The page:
The sun was a couple of inches from the horizon and basked its still deeply golden glow on the most colorful and diversely textured and featured valley. The valley was large and many roads, patches of trees, and little hills dotted the landscape. In the distance; seemingly against the opposite end of the valley stood a low-rise, large mound of a hill, sparkling with what seemed like little gems gleaming in the golden glow of the sun.
I watched in awe, wishing I could take a picture with my phone's camera; but content anyway to behold this vision before me. I marveled and admired the sight; validating the hopes that I will reach the gems of Talpa de Allende today. My thoughts and feelings basked in the hope and joy the sight brought; when suddenly I heard moderately loud; celebratory music; accompanied by rhythmic drumming. The music filled the whole valley; and resonated with each and every one of us; filling us with a steady and constant rhythm.
My heart leaped, my feet were inspired to move on, and I looked for the path towards the gems. I saw it, and it was a constant downhill, and undulating back and forth curves going onward forever into the distance! I saw pilgrims embarking on the undulating path and noted how steep the downhill was. Tapping and re-oriented my walking stick; I set off and re-joined the stream of pilgrims.
As I walked downhill, I noticed it was alternating between smooth and rocky; with loose dirt everywhere. I slowed to tortoise pace; and as usual; pilgrims left and right were passing me. Many of them were almost running downwards, some skipping the road altogether and making a beeline towards Talpa. The reason I did not run with them was because downhills were difficult for me and I had no depth perception. Each step needed to be carefully weighed, due to the backpack; and any misstep would result in a worse fall than from the previous day.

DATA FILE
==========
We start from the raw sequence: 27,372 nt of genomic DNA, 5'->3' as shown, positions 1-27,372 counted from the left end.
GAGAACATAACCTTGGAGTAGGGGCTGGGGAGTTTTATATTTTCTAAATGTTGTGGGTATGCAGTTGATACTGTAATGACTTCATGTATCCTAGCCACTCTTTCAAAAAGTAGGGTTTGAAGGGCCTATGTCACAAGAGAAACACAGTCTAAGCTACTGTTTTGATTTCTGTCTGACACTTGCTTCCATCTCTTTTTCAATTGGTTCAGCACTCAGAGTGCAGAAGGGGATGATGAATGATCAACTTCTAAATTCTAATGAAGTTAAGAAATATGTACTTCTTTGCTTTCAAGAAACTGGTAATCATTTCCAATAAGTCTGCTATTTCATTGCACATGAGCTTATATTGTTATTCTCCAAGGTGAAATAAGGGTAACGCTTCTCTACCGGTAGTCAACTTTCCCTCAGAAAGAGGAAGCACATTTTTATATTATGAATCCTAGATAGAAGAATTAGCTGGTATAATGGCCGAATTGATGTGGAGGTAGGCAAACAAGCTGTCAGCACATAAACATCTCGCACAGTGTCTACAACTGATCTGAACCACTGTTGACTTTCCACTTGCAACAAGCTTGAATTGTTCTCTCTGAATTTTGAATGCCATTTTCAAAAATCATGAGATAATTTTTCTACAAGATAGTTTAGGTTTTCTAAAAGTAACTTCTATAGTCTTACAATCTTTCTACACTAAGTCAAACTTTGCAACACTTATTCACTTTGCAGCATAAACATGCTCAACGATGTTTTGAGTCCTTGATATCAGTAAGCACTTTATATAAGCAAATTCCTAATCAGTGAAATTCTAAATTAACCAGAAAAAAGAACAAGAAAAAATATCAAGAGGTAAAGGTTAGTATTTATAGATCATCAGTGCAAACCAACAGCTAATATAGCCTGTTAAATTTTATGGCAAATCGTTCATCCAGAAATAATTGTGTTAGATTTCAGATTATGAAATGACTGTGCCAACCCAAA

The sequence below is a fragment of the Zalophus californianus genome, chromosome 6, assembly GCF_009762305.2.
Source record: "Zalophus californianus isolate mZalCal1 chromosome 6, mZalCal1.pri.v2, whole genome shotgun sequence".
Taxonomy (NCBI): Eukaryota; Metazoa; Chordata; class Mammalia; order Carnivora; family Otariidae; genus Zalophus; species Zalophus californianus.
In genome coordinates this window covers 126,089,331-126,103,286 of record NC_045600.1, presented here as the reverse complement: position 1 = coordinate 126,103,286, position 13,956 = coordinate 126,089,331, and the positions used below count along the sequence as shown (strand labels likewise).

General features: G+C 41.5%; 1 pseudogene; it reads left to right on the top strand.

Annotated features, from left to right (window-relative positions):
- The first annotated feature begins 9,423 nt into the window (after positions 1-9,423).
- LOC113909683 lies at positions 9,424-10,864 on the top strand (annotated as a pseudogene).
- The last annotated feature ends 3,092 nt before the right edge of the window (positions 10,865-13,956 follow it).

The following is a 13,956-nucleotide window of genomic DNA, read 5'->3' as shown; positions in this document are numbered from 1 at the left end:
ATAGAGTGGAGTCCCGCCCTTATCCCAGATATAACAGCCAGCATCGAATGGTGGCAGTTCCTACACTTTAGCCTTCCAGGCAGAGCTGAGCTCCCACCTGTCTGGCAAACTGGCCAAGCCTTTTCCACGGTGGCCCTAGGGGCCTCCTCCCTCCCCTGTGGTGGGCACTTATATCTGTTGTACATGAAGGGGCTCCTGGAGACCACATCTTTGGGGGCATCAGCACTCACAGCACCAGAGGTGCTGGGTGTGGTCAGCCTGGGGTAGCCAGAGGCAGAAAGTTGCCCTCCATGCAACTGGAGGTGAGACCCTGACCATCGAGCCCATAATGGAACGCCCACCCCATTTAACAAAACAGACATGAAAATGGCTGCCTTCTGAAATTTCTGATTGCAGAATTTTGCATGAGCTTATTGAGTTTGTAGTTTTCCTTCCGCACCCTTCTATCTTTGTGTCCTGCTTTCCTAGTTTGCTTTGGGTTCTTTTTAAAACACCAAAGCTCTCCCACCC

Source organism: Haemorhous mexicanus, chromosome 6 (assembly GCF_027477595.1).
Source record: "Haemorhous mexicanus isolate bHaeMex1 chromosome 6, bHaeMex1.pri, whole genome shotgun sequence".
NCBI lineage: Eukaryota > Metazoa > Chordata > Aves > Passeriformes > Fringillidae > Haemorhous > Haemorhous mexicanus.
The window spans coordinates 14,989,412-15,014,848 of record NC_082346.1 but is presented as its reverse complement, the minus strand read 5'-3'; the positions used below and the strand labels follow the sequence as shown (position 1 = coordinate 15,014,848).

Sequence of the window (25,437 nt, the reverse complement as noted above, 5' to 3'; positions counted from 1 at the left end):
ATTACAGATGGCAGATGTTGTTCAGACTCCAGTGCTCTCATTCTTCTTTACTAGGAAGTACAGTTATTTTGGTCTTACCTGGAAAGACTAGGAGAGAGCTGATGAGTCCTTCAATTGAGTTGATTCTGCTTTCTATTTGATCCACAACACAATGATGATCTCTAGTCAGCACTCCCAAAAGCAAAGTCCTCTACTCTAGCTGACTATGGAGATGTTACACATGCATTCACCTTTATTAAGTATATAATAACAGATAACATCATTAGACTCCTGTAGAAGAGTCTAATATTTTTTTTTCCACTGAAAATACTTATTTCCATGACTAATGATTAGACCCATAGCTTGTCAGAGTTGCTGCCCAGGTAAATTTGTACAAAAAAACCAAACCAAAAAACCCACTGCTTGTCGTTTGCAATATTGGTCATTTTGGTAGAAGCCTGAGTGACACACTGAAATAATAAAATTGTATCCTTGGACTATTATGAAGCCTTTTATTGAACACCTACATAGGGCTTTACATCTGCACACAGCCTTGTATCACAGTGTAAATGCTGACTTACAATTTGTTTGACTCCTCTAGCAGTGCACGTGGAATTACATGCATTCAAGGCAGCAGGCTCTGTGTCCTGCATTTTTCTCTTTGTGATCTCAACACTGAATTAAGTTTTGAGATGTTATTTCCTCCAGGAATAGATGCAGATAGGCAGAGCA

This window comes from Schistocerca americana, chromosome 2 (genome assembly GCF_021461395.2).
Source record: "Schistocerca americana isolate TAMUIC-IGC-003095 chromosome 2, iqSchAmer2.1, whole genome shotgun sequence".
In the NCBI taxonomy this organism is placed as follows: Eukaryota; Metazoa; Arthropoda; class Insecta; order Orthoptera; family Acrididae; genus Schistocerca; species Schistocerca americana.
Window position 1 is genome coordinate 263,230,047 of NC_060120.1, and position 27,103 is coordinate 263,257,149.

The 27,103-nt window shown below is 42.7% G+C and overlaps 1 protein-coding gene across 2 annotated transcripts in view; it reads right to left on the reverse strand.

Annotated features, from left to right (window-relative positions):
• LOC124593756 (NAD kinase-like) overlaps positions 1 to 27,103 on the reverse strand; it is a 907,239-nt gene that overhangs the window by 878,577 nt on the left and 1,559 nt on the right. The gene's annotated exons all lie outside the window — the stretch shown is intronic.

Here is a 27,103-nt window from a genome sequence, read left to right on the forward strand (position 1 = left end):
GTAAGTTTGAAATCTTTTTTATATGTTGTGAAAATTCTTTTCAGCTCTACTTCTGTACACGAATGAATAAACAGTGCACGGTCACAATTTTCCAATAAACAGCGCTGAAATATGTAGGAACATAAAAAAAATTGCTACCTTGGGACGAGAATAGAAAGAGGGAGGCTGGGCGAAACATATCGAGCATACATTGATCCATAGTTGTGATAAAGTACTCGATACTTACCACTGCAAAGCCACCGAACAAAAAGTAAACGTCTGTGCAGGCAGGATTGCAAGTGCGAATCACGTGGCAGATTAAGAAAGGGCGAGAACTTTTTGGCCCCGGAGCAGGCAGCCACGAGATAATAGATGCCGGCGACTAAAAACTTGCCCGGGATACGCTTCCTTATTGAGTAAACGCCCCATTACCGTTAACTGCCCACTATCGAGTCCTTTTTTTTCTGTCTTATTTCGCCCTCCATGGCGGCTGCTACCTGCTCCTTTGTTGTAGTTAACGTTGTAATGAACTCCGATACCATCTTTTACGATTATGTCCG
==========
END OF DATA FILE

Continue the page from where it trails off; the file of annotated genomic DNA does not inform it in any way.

On and on I went, taking each step carefully, through the individual undulations in the road and eventually fell in step behind a pair of young women doing the same. They were nearly barefoot; which were only clad in thin socks; and both were holding their shoes and supporting each other through each step.
Eventually, I saw huts along the way, almost indistinguishable from the dirt and road as the straw the roofs were made from were of identical color. There was only one hut serving food and drink; and everyone was gathering there. I had a feeling that this would be only chance before reaching Talpa; so I navigated inwards.